The only augment that I find absolutely craptastically useless is.. well.. Spy Drone.

t50aJUd.jpg

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Well, it's true for Deus Ex : Invisible War.

For Alpha Protocol, while I'm not sure if they could reach Deus Ex as far as level design goes, they certainly could do better, especially since the Unreal Engine already showed us bigger and more interactive environments.

There had to be some problems technically and internally with the engines (programmers struggling to get used to it etc.) because the levels are really crippled and not even that detailed.

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Well, it's true for Deus Ex : Invisible War.
And Thief: Deadly Shadows. The Sunken Colony constituted of four big rooms! D:

 

The universal excuse for everything.
That would be "**** you I'm a dragon". Don't ask me why.
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I'm still in Area 51 so I don't know about after that, but the game is too long in the sense that it outlives the natural lifespan of its gameplay. What does Deus Ex's core gameplay involve? Scoping out a new area, choosing your method of infiltration (tech, sneak, shoot, mix & match), and executing it while picking up some interesting tidbits. It doesn't really fundamentally change. If anything, the gameplay gets a little bit worse because of all the superhuman bots with rockets they throw at you. The story didn't benefit that much from the addition of Silhouette and the Illuminati, either, at least, not yet. I think it drags on a bit.

 

On Spy Drone I may be totally wrong - I didn't get it, I just read you can disable enemy bots from afar with it. I'm curious - is the targeting aug, for instance, useful by the time you get it, when most people would have a few points in the weapons of their choice? (With no training I had no problem with most weapons anyway.) The anti-rocket defence aug and such - isn't it way too clunky to go for your F buttons in the middle of a fight? Maybe they were of use for other people.

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I'll parrot what everybody else already said (or most).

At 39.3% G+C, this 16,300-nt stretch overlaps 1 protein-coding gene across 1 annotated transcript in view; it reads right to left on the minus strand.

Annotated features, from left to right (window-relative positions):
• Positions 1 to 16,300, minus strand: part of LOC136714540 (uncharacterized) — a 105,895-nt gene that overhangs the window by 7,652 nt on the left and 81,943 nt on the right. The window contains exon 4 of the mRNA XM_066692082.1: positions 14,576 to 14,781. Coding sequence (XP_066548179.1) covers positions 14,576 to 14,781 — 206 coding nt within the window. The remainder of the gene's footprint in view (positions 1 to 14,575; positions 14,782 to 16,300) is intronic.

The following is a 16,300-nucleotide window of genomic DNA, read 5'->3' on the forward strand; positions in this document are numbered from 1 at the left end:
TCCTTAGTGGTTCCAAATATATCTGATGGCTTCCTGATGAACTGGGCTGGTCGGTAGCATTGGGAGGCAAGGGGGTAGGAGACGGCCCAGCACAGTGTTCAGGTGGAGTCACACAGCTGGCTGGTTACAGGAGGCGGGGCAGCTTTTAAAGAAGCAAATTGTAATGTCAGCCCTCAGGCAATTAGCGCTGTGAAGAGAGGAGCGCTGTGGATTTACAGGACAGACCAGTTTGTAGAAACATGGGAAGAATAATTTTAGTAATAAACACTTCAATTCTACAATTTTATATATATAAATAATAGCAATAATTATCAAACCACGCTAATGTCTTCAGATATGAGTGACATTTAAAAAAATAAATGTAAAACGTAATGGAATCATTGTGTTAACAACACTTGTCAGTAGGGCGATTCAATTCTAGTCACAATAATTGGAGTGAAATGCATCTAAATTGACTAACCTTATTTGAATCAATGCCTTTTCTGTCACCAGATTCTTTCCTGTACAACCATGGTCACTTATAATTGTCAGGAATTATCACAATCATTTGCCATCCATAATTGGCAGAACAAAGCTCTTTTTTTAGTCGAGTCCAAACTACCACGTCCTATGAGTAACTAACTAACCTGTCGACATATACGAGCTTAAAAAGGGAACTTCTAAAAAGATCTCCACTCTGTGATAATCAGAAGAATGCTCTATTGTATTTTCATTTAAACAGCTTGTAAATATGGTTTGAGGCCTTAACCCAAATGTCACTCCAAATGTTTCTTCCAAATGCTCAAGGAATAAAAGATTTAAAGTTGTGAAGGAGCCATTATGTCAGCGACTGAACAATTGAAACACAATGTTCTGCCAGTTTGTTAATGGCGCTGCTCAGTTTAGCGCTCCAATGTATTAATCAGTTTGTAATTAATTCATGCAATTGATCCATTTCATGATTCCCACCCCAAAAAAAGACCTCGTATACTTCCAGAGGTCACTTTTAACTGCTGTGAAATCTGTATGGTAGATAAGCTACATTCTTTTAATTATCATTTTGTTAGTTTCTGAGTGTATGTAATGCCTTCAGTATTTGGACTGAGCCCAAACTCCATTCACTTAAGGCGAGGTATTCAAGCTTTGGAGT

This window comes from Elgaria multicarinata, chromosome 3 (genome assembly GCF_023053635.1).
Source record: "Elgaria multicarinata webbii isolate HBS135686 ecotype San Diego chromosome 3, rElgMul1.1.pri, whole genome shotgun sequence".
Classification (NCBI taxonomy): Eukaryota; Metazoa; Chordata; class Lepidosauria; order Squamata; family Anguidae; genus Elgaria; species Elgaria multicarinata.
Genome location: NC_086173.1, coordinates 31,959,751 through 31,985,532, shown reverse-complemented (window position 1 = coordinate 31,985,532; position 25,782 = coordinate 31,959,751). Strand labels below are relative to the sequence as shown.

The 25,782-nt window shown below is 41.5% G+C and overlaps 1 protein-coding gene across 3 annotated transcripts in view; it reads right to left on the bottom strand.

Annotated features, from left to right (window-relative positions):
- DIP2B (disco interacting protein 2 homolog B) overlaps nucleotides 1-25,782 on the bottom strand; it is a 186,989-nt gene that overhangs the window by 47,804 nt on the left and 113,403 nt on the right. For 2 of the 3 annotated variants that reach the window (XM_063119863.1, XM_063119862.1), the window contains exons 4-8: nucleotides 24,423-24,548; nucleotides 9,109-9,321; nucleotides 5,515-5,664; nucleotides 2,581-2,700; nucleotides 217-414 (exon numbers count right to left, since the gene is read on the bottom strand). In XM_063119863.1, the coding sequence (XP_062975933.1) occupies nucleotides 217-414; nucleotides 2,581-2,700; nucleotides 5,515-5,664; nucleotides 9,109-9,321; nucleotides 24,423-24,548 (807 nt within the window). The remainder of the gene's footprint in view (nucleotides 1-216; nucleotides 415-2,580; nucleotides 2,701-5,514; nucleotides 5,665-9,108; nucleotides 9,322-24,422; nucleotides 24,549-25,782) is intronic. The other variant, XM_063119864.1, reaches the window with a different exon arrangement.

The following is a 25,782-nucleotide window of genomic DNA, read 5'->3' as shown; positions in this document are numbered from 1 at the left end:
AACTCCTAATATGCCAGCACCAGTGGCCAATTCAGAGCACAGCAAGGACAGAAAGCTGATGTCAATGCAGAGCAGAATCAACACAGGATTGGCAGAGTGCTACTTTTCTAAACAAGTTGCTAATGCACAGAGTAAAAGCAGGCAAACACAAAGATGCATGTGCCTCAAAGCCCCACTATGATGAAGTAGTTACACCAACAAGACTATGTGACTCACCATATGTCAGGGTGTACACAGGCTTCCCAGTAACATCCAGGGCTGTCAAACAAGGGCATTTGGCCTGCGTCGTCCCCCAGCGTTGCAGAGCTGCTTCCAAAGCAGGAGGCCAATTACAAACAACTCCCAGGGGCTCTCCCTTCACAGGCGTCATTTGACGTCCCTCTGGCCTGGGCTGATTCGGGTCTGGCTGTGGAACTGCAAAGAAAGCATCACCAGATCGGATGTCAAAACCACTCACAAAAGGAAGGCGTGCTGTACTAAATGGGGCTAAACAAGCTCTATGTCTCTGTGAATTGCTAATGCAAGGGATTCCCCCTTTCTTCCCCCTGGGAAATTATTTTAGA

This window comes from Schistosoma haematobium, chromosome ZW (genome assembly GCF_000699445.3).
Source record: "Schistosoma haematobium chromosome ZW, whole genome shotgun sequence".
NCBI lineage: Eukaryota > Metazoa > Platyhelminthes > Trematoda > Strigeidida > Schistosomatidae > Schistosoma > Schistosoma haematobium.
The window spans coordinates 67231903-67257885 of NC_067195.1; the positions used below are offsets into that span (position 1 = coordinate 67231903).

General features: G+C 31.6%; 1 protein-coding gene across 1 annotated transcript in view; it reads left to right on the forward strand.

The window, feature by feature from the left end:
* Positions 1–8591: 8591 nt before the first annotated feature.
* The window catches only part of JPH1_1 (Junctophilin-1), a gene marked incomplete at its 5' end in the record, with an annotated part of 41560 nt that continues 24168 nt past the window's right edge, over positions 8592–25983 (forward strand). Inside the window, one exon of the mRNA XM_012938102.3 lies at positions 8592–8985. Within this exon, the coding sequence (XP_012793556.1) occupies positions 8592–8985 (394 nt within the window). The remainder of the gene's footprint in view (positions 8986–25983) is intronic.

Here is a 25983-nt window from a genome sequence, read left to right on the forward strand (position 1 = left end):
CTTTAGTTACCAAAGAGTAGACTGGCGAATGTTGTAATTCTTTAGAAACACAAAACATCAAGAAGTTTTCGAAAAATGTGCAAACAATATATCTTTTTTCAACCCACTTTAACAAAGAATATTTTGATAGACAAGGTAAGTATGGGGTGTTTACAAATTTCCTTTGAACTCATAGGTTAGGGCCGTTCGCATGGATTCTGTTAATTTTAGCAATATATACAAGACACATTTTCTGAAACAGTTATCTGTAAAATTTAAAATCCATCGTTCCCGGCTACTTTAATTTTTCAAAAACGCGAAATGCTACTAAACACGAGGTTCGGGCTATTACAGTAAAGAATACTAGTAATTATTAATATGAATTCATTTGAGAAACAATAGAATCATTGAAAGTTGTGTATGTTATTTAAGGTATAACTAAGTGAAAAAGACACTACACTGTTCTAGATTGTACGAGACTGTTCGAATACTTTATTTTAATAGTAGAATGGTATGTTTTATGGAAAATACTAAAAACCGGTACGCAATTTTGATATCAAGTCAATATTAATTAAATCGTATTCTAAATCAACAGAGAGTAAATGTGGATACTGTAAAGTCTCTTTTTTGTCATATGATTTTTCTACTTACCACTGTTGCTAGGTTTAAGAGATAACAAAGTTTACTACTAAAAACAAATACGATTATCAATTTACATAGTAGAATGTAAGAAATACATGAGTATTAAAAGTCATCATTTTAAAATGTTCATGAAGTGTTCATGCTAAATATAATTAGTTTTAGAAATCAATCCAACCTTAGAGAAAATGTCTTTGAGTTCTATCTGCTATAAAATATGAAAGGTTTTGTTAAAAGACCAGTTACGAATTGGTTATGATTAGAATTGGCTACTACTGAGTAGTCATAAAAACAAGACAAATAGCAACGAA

DX was amazing, IW was crap. AP is somewhere inbetween.

 

You can't really compare games from 10+ years ago to today, not even 5 years ago. When technology changes, so do people's expectations of what a game can do and look like.

 

For a treat, here's one of the best scenes in DX:

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I'm still in Area 51 so I don't know about after that, but the game is too long in the sense that it outlives the natural lifespan of its gameplay. What does Deus Ex's core gameplay involve? Scoping out a new area, choosing your method of infiltration (tech, sneak, shoot, mix & match), and executing it while picking up some interesting tidbits. It doesn't really fundamentally change. If anything, the gameplay gets a little bit worse because of all the superhuman bots with rockets they throw at you. The story didn't benefit that much from the addition of Silhouette and the Illuminati, either, at least, not yet. I think it drags on a bit.

 

On Spy Drone I may be totally wrong - I didn't get it, I just read you can disable enemy bots from afar with it. I'm curious - is the targeting aug, for instance, useful by the time you get it, when most people would have a few points in the weapons of their choice? (With no training I had no problem with most weapons anyway.) The anti-rocket defence aug and such - isn't it way too clunky to go for your F buttons in the middle of a fight? Maybe they were of use for other people.